Undeniably Meres, in 1598, recognises Shakespeare as both playwright and poet. So Judge Webb can only reply: ‘But who this mellifluous and honey-tongued Shakespeare was he does not say, AND HE DOES NOT PRETEND TO KNOW.’281 He does not ‘pretend to know’ ‘who’ any of the poets was — except Samuel Page, and he was a Fellow of Corpus. He speaks of Shakespeare just as he does of Marlowe, Kid, Chapman, and the others whom he mentions. He ‘does not pretend to know who’ they were. Every reader knew who they all were. If I write of Mr. Swinburne or Mr. Pinero, of Mr. Browning or of Mr. Henry Jones, I do not say ‘who they were,’ I do not ‘pretend to know.’ There was no Shakespeare in the literary world of London but the one Shakespeare, ‘Burbage’s deserving man.’

281 Webb, p. 71.

The next difficulty is that Shakespeare’s company, by request of the Essex conspirators (who paid 2 pounds), acted ‘Richard II.’ just before their foolish attempt (February 7, 1601). ‘If Coke,’ says the Judge, ‘had the faintest idea that the player’ (Shakespeare) ‘was the author of “Richard II.,” he would not have hesitated a moment to lay him by the heels.’ Why, the fact of Shakespeare’s authorship had been announced, in print, by Meres, in 1598. Coke knew, if he cared to know. Judge Webb goes on: ‘And that the Player’ (Shakespeare) ‘was not regarded as the author by the Queen is proved by the fact that, with his company, he performed before the Court at Richmond, on the evening before the execution of the Earl.’282

282 Webb, pp. 72, 73.

Nothing of the kind is proved. The guilt, if any, lay, not in writing the drama — by 1601 ‘olde and outworne’— but in acting it, on the eve of an intended revolution. This error Elizabeth overlooked, and with it the innocent authorship of the piece, ‘now olde and outworne.’283 It is not even certain, in Mr. Phillipps’s opinion, that the ‘olde and outworne’ play was that of Shakespeare. It is perfectly certain that, as Elizabeth overlooked the fault of the players, she would not attack the author of a play written years before Essex’s plot, with no political intentions.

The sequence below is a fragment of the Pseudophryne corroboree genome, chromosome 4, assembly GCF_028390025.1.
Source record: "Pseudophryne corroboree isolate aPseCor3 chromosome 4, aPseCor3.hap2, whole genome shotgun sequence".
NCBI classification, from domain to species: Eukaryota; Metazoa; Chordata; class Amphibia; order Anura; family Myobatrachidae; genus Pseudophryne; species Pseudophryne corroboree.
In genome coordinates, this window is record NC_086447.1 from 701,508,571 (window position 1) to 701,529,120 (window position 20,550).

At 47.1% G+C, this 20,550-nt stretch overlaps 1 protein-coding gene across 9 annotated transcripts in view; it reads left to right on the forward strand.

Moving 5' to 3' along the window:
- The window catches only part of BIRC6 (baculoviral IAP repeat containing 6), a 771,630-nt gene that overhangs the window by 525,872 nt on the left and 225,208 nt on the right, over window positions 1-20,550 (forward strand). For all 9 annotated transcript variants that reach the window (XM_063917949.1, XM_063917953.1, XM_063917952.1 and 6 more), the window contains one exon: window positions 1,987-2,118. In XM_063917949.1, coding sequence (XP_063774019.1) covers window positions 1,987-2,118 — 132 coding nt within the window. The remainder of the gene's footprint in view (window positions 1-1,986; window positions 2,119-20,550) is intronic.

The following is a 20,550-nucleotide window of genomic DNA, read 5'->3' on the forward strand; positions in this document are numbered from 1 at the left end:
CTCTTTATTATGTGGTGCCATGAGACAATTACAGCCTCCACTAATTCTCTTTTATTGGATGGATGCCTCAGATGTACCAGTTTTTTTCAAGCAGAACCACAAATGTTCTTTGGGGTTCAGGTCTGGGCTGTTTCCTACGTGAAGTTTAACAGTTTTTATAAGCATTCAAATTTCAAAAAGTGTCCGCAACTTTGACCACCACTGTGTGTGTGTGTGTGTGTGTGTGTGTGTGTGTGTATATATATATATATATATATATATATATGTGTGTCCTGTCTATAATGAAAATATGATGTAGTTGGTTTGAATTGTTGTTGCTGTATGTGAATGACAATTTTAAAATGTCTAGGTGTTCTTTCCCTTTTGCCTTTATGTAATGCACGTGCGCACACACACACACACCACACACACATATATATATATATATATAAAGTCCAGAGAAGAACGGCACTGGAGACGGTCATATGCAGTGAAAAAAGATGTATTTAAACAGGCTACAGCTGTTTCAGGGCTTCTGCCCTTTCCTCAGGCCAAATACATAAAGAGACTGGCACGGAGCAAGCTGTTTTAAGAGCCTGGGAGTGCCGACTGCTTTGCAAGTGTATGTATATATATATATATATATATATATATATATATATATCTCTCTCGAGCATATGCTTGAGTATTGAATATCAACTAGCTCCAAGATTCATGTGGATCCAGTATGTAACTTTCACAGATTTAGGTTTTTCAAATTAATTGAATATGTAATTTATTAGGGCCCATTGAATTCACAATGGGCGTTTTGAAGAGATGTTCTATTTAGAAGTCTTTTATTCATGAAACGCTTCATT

283 Phillipps, ii. pp. 359–362.

We now come to evidence of which Judge Webb says very little, that of the two plays acted at St. John’s College, Cambridge, in 1600–1601, known as ‘The Returne from Parnassus.’ These pieces prove that Shakespeare the poet was identified with Shakespeare the player. They also prove that Shakespeare’s scholarship and art were held very cheaply by the University wits, who, as always, were disdainful of non-University men. His popularity is undisputed, but his admirer in the piece, Gullio, is a vapouring ignoramus, who pretends to have been at the University of Padua, but knows no more Latin than many modern critics. Gullio rants thus: ‘Pardon, faire lady, though sicke-thoughted Gullio makes amaine unto thee, and LIKE A BOULD-FACED SUTOR ‘GINS TO WOO THEE.’ This, of course, is from ‘Venus and Adonis.’ Ingenioso says, aside: ‘We shall have nothinge but pure Shakespeare and shreds of poetry that he hath gathered at the theaters.’ Gullio next mouths a reminiscence of ‘Romeo and Juliet,’ and Ingenioso whispers, ‘Marke, Romeo and Juliet, O monstrous theft;’ however, aloud, he says ‘Sweete Mr. Shakspeare!’— the spelling varies. Gullio continues to praise sweete Mr. Shakspeare above Spenser and Chaucer. ‘Let mee heare Mr. Shakspear’s veyne.’ Judge Webb does not cite these passages, which identify Shakspeare (or Shakespeare) with the poet of ‘Venus and Adonis’ and ‘Romeo and Juliet.’